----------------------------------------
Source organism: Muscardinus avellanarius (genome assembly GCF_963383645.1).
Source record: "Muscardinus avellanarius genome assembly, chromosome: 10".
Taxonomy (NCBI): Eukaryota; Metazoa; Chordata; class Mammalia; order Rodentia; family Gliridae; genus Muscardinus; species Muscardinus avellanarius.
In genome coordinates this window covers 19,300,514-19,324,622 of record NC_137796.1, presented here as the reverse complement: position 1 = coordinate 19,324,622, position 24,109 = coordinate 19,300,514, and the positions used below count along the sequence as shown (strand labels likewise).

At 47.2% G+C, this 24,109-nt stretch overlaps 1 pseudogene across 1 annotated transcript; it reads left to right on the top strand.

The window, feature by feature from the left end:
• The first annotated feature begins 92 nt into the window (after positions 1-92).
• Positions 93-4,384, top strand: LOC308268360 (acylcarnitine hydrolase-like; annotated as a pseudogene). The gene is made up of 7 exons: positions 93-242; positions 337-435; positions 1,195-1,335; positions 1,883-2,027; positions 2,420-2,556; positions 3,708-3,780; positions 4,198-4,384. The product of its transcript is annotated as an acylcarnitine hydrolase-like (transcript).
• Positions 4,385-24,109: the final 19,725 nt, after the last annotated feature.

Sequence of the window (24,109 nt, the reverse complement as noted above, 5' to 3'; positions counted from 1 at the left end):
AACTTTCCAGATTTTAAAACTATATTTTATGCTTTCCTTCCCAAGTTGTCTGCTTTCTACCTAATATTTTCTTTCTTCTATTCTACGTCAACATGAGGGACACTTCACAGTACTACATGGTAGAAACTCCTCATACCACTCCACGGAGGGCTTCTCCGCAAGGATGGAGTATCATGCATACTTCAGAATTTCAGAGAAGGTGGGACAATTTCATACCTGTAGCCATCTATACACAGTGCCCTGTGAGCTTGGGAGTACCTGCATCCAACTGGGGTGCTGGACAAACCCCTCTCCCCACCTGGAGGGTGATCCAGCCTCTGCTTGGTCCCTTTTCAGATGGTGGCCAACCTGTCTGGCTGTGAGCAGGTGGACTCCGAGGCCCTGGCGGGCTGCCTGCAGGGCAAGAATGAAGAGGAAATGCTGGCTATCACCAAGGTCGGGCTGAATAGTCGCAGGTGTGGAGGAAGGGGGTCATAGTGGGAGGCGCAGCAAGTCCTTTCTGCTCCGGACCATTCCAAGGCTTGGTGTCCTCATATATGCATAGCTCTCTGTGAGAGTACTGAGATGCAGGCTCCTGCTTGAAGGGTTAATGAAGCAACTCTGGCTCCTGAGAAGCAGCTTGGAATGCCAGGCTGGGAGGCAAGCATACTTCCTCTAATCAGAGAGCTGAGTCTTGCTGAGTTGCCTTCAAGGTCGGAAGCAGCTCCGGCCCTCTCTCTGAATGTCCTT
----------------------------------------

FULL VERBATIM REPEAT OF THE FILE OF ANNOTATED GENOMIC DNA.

Source organism: Muscardinus avellanarius (genome assembly GCF_963383645.1).
Source record: "Muscardinus avellanarius genome assembly, chromosome: 10".
Taxonomy (NCBI): Eukaryota; Metazoa; Chordata; class Mammalia; order Rodentia; family Gliridae; genus Muscardinus; species Muscardinus avellanarius.
In genome coordinates this window covers 19,300,514-19,324,622 of record NC_137796.1, presented here as the reverse complement: position 1 = coordinate 19,324,622, position 24,109 = coordinate 19,300,514, and the positions used below count along the sequence as shown (strand labels likewise).

At 47.2% G+C, this 24,109-nt stretch overlaps 1 pseudogene across 1 annotated transcript; it reads left to right on the top strand.

The window, feature by feature from the left end:
• The first annotated feature begins 92 nt into the window (after positions 1-92).
• Positions 93-4,384, top strand: LOC308268360 (acylcarnitine hydrolase-like; annotated as a pseudogene). The gene is made up of 7 exons: positions 93-242; positions 337-435; positions 1,195-1,335; positions 1,883-2,027; positions 2,420-2,556; positions 3,708-3,780; positions 4,198-4,384. The product of its transcript is annotated as an acylcarnitine hydrolase-like (transcript).
• Positions 4,385-24,109: the final 19,725 nt, after the last annotated feature.

Sequence of the window (24,109 nt, the reverse complement as noted above, 5' to 3'; positions counted from 1 at the left end):
AACTTTCCAGATTTTAAAACTATATTTTATGCTTTCCTTCCCAAGTTGTCTGCTTTCTACCTAATATTTTCTTTCTTCTATTCTACGTCAACATGAGGGACACTTCACAGTACTACATGGTAGAAACTCCTCATACCACTCCACGGAGGGCTTCTCCGCAAGGATGGAGTATCATGCATACTTCAGAATTTCAGAGAAGGTGGGACAATTTCATACCTGTAGCCATCTATACACAGTGCCCTGTGAGCTTGGGAGTACCTGCATCCAACTGGGGTGCTGGACAAACCCCTCTCCCCACCTGGAGGGTGATCCAGCCTCTGCTTGGTCCCTTTTCAGATGGTGGCCAACCTGTCTGGCTGTGAGCAGGTGGACTCCGAGGCCCTGGCGGGCTGCCTGCAGGGCAAGAATGAAGAGGAAATGCTGGCTATCACCAAGGTCGGGCTGAATAGTCGCAGGTGTGGAGGAAGGGGGTCATAGTGGGAGGCGCAGCAAGTCCTTTCTGCTCCGGACCATTCCAAGGCTTGGTGTCCTCATATATGCATAGCTCTCTGTGAGAGTACTGAGATGCAGGCTCCTGCTTGAAGGGTTAATGAAGCAACTCTGGCTCCTGAGAAGCAGCTTGGAATGCCAGGCTGGGAGGCAAGCATACTTCCTCTAATCAGAGAGCTGAGTCTTGCTGAGTTGCCTTCAAGGTCGGAAGCAGCTCCGGCCCTCTCTCTGAATGTCCTT